“We are going to see how this plays out in those areas,” said Kuderer, adding she first wants to make sure those policies achieve the “desired results” of keeping rents in check and maintaining housing inventory.
The chair of the housing-focused committee in the state House, Rep. Cindy Ryu, wrote in a text message that she hasn’t heard much new support for changing the state law to allow local rent-control ordinances, though she thinks a statewide cap on rent increases might be more feasible.
She questioned, however, whether there would be enough time in the 2020 session to adopt such a policy. Legislators are set to reconvene in January, but for only 60 days.
“Lots of negotiations will be needed and 60 days may not be long enough,” Ryu, D-Shoreline, wrote via text.
Ryu said the recent city council elections in Seattle haven’t shifted the conversation much.
That’s partly because many lawmakers, including some Democrats, don’t think rent control is the right policy to pursue in combating the region's skyrocketing housing costs, said Sen. Reuven Carlyle, D-Seattle,
Carlyle said the politicians and advocates promoting rent control are staking out “an outlier position.”
“An overwhelming majority of economists believe it is not an effective way of increasing housing quantity or quality,” Carlyle said this month, adding, “That doesn’t mean the frustrations about housing aren’t justified.”
State Rep. Gael Tarleton, a Seattle Democrat who chairs the House Finance Committee, said she’s heard more demand for tweaking the state’s tax policies to make it easier to build more affordable housing than for passing rent control.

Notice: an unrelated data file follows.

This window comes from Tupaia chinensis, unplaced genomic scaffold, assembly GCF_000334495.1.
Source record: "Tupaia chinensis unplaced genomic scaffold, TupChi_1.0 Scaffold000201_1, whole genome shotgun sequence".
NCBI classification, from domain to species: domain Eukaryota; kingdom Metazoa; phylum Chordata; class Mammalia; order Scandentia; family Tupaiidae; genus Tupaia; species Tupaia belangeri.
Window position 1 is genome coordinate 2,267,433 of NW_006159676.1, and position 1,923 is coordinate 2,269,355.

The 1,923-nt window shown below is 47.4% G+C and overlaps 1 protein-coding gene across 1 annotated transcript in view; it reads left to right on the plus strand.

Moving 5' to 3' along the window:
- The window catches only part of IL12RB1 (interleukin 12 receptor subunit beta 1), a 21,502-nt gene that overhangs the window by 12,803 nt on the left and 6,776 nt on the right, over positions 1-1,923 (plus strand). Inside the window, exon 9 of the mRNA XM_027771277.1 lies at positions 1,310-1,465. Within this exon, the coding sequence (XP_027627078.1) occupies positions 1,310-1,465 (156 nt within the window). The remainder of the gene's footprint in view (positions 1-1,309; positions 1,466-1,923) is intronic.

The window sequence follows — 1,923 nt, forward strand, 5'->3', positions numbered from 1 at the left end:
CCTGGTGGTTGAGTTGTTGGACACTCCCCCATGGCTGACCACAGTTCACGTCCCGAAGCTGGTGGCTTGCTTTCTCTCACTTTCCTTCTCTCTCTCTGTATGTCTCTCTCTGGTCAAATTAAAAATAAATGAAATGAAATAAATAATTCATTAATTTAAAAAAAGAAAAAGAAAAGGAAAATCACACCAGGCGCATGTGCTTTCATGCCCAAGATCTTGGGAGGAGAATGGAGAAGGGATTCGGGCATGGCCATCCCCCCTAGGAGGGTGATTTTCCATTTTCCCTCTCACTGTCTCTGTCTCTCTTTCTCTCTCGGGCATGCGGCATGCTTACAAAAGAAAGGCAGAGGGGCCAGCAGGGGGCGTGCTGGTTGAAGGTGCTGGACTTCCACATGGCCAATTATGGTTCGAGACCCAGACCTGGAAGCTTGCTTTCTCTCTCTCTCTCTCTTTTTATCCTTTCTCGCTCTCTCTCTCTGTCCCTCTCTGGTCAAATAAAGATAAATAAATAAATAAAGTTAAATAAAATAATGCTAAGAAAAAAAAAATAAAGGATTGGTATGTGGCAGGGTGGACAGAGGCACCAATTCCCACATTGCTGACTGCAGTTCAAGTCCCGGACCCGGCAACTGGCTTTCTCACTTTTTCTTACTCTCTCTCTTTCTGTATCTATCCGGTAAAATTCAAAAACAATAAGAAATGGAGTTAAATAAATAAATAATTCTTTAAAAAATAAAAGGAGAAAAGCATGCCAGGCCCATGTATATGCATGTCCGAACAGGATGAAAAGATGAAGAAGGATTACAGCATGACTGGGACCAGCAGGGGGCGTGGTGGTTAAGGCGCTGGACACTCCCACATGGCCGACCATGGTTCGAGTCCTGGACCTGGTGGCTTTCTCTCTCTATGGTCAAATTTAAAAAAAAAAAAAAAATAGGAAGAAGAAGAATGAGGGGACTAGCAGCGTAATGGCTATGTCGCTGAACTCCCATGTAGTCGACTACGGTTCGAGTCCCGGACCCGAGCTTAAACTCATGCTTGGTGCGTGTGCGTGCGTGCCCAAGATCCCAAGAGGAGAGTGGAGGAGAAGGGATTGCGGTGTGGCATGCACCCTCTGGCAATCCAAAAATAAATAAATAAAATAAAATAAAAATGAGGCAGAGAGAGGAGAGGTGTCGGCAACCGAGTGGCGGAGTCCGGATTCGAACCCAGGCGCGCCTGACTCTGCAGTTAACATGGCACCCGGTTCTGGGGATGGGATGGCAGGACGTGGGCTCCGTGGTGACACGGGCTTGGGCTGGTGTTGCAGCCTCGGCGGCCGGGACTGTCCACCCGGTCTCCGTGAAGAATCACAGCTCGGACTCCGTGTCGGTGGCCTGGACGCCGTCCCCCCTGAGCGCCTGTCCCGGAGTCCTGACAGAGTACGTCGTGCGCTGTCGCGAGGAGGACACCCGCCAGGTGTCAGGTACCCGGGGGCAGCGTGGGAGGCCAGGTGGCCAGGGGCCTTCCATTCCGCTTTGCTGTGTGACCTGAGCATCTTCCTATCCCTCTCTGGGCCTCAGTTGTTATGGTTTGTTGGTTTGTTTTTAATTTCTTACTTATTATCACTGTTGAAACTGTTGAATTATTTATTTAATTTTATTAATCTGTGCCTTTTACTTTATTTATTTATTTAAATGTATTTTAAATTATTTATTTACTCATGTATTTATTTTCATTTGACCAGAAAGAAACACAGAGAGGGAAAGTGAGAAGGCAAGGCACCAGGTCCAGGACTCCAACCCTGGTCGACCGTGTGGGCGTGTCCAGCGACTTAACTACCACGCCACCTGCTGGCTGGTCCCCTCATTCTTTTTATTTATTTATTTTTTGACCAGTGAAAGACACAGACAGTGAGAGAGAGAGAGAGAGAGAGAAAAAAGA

“My constituents are very focused on getting the homeless into housing and building more units faster for affordable housing, and for workforce housing,” Tarleton said.
State Rep. Laurie Jinkins, who was recently selected by House Democrats to be the next speaker of the House, said she, too, is still looking at research to determine whether rent control policies are truly effective elsewhere. “It’s not clear to me,” said Jinkins, a Democrat from Tacoma.
What's already clear is that any rent-control measures will face stiff opposition from Republicans, who are in the minority in both chambers of Washington’s Legislature.
“I think it’s missing the point of actually solving the problem,” said state Sen. Hans Zeiger of Puyallup, the ranking Republican on the Senate housing committee. Zeiger said the Legislature needs to focus first and foremost on expanding the state’s supply of housing.
Macri agreed that more housing stock is needed, but said rent control is an important tool to pursue simultaneously to prevent people from being displaced.
Regardless, the rent-control measures that have the best chance of passing the Legislature are unlikely to match Sawant’s vision, which involves capping annual rent increases at all properties, regardless of the type of building or when they were constructed.
By contrast, the measures recently adopted in Oregon and California exempt residential buildings constructed in the past 15 years. The California measure also makes exceptions for certain properties owned by individuals rather than corporations, according to a policy analysis produced by staff at Washington’s Legislature.
Sawant has characterized those types of exemptions as “corporate loopholes” that will render any rent-control policy far less effective.
In her emailed statement to Crosscut, Sawant urged lawmakers to take more initiative to lift the statewide ban, which she said will require them to buck the powerful real estate lobby in Olympia.
“They are not children,” Sawant wrote of state lawmakers. “...They should not need me to tell them about the deep affordability crisis and the suffering of their constituents, and the need to lift the rent control ban.”